An insightful philosopher notes that one of the most rewarding experiences available to human beings is the opportunity to participate in creating a productive enterprise before all the fundamental parameters of the project have been established, tested, and studied to death so that anybody can replicate the process. This was the challenge GTCC founders pursued in 1958 when, as representatives of government, business, and education, they partnered to compile the study that launched GTCC's embryonic forerunner, the Guilford Industrial Education Center.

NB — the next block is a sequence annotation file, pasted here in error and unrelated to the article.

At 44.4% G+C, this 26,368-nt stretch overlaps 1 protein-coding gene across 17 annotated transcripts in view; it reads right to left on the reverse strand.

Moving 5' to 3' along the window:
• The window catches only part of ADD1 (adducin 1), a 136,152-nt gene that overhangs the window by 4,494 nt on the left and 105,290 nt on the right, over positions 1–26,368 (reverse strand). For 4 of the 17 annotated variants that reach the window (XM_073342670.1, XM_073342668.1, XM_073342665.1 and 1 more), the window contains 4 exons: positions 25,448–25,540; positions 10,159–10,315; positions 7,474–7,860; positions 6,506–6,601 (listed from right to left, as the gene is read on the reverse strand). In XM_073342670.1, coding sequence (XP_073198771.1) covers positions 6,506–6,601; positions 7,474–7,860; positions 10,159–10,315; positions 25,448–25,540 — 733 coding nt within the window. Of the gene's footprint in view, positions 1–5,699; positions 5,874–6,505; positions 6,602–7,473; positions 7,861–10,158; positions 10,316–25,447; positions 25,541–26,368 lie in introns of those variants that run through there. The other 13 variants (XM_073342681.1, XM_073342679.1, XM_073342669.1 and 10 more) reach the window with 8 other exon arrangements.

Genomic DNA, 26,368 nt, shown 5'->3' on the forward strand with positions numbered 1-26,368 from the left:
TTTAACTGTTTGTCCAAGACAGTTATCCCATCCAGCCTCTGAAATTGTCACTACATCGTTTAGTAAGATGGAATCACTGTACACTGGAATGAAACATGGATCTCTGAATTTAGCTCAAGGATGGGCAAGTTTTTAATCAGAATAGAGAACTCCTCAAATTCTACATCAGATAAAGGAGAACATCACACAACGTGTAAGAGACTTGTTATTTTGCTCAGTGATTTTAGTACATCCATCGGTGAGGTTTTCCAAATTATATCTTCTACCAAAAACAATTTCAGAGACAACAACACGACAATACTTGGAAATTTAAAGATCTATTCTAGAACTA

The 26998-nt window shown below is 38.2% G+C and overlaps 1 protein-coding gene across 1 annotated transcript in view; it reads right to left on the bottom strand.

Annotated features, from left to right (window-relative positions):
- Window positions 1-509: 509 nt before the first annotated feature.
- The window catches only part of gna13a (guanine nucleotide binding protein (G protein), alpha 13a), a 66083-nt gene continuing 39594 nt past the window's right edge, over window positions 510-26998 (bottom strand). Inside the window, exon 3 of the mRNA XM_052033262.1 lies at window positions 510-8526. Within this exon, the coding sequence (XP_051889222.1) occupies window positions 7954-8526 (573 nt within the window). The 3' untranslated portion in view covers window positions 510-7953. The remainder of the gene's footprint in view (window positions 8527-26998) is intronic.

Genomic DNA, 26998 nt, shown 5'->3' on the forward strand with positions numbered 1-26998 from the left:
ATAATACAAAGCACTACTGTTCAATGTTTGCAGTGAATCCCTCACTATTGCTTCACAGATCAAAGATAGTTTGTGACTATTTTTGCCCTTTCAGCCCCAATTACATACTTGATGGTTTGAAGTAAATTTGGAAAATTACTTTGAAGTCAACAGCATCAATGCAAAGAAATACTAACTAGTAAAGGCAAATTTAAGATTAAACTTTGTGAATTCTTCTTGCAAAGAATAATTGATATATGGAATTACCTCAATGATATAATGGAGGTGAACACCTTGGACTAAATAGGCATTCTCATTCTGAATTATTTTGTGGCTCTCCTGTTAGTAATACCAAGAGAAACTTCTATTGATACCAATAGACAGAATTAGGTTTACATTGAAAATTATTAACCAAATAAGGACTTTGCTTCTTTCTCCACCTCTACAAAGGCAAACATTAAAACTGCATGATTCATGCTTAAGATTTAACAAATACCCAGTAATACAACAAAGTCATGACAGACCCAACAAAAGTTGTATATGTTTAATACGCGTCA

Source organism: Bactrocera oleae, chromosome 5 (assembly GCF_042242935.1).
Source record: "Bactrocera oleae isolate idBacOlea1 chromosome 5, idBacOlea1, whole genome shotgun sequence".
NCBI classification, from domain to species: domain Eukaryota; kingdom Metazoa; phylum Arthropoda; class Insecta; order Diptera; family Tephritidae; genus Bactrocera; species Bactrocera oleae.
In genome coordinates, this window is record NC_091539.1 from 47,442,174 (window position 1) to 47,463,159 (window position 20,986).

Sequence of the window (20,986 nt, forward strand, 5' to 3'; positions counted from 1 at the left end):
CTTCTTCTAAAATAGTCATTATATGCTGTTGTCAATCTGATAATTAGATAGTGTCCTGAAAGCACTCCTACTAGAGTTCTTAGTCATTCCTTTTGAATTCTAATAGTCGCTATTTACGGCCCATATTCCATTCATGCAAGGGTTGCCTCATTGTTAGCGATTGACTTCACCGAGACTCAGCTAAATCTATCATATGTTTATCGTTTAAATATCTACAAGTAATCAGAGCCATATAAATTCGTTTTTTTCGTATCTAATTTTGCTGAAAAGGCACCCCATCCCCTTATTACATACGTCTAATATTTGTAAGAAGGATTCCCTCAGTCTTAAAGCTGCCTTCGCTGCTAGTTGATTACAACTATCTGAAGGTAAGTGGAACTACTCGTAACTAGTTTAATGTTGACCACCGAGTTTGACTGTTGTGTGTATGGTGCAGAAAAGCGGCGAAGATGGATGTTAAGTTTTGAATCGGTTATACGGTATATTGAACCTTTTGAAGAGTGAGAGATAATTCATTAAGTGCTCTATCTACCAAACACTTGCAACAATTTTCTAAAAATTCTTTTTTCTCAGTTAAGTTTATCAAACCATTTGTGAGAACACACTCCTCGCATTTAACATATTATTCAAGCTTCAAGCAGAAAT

This history traces the progenitor's venture to establish a basic training center through a meticulous recounting of trials, tribulations, and intense and acrimonious debates. It enables the reader to observe how boards of diverse and politically appointed individuals partnered to cope with the capricious industrial transition that roiled the Piedmont Triad during the second half of the 20th century and haunted the state into the millennium. It further represents the most comprehensive effort that has been mounted in decades to dispel the widespread stereotypical, often dismissive attitude that tends to relegate North Carolina's community colleges to second-rate educational status even though the system accepts more than 800,000 students a year.